There were no significant differences in mean age, sex distribution, and disease duration among the MSA-p, PD, and control groups (Table 1). The inter-rater reliability for putaminal hypointensity was good (Cronbach’s alpha = 0.8). The scores corresponding to the grade of putaminal hypointensity on each sequence are summarized in Table 1. The scores (both higher and mean scores) of putaminal hypointensity in the MSA-p group were significantly higher than in the PD and control groups (p < 0.001). There were no significant differences in putaminal hypointensity scores between the PD and control groups. Hemi- or bilateral putaminal hypointensity (a score ≥ 2) and a posterolateral hyperintense rim were recognized in 81.8%, and 54.5% of the 11 MSA-p cases, respectively; all five patients with disease duration shorter than one year also showed these characteristic putaminal hypointensity (Figure 2). Three cases demonstrated hypointensity on SWI (a score ≥ 2) without a posterolateral hyperintense rim. Atrophy in the brain stem and cerebellum and the “hot cross bun” sign were found in 7 and 2 subjects, respectively. There was no correlation between putaminal scores and age, disease duration, or severity using UPDRS-motor scores in MSA-p subjects. In 6 subjects, the region of the putamen that was contralateral to the more severely affected limb was more hypointense than that on the ipsilateral side.


Assessing the “posterolateral” putaminal margin is important for distinguishing patients with MSA-p from those with PD in the early disease stages.2,10,11 Pathologic study indicates that patients with MSA-p display neuronal cell loss, gliosis, and ferritin and Fe (3+) deposition predominantly in the posterior areas of the putamen.12,13,14 Several studies have shown that a posterolateral hyperintense rim corresponding to gliosis is the hallmark of putaminal abnormality on MRI.15,16 However, the slit-like hyperintense rim is present in normal subjects, especially in 3 Tesla MRI, after which it becomes increasingly vague.17,18 In our cases, a posterolateral hyperintense rim was not a better marker of MSA-p than putaminal hypointensity due to its relatively low sensitivity, especially in early stages of the disease.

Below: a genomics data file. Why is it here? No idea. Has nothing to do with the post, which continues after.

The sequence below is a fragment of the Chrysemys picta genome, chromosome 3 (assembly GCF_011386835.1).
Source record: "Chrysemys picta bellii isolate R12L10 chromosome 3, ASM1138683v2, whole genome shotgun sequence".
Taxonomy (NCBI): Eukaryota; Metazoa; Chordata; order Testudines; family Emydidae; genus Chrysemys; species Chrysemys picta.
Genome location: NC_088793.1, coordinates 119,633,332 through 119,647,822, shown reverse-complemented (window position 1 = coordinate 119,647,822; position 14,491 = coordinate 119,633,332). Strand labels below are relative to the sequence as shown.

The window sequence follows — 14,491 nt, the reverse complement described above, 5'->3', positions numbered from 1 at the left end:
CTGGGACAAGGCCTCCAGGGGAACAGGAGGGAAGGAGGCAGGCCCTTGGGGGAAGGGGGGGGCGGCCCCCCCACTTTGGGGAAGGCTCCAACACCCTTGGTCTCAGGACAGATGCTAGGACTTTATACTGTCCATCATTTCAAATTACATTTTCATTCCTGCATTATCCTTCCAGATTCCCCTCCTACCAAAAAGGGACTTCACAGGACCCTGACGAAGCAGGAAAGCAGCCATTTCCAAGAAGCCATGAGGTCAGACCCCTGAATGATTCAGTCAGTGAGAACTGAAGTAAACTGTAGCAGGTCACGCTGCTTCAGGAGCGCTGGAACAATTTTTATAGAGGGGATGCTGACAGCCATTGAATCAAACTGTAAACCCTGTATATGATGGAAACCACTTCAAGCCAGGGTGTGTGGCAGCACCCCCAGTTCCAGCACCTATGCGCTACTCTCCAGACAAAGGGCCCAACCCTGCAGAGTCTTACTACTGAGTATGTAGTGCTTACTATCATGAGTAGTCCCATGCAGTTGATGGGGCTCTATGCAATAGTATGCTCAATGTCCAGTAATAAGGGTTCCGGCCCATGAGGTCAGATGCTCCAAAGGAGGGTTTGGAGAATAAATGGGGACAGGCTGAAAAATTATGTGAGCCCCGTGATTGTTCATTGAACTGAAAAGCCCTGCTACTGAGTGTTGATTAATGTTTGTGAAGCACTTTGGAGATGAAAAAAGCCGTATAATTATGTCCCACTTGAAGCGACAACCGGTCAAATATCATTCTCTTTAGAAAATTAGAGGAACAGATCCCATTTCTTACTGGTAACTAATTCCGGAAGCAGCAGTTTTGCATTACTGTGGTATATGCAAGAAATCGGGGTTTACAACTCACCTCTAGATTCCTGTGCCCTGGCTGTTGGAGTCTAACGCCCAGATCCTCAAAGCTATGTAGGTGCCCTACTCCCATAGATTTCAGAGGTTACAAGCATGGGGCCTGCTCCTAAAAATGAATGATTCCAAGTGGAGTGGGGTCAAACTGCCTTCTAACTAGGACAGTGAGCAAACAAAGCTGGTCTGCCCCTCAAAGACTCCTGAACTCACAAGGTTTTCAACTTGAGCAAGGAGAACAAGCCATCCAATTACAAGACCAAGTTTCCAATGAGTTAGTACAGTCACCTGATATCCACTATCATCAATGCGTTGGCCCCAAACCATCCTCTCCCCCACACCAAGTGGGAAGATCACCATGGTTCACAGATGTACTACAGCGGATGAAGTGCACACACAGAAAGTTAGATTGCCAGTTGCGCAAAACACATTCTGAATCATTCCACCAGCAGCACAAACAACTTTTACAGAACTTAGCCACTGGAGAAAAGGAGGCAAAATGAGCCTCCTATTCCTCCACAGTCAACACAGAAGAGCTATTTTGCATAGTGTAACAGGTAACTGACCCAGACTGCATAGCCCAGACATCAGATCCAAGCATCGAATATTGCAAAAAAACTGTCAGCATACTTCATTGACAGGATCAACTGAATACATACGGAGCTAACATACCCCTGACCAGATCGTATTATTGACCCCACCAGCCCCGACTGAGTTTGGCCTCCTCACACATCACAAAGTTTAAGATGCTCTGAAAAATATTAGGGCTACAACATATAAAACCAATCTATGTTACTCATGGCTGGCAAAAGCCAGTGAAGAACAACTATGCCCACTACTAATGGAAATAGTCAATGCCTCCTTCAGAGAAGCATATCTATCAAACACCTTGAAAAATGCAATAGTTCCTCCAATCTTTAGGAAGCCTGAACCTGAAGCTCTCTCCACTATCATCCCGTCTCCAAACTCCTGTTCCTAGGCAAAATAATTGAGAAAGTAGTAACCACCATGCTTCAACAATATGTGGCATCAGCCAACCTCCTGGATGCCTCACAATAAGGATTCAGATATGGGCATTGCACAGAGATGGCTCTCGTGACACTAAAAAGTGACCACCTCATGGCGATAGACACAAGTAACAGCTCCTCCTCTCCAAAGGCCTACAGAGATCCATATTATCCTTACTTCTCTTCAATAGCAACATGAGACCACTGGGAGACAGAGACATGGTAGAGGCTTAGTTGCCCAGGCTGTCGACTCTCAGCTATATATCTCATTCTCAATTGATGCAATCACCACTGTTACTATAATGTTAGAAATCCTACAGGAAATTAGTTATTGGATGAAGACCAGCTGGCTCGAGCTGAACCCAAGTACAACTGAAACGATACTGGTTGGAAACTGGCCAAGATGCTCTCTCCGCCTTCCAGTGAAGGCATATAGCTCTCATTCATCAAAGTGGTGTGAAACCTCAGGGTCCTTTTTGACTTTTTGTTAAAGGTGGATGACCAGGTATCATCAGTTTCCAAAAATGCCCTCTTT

A pilot study using 1.5T MRI provided evidence for the diagnostic potential of SWI in differentiating PD, PSP, and MSA-p groups.19 However, in contrast to our results, putaminal hypointensity on SWI did not differentiate MSA-p and PD. According to their grading system, the putaminal signal abnormalities were focused only on the signal intensity. The characteristic pattern of putaminal mineralization with a lateral to medial gradient was ignored. In our experience, isolated lineal hypointensity in the lateral putaminal margin without a posterolateral gradient on SWI is a nonspecific finding and is commonly observed in age-related physiological mineralization. Our data suggest that the pattern consisting of posterolateral putaminal hypointensity with a striking lateral to medial gradient on SWI is a highly specific sign of MSA-p.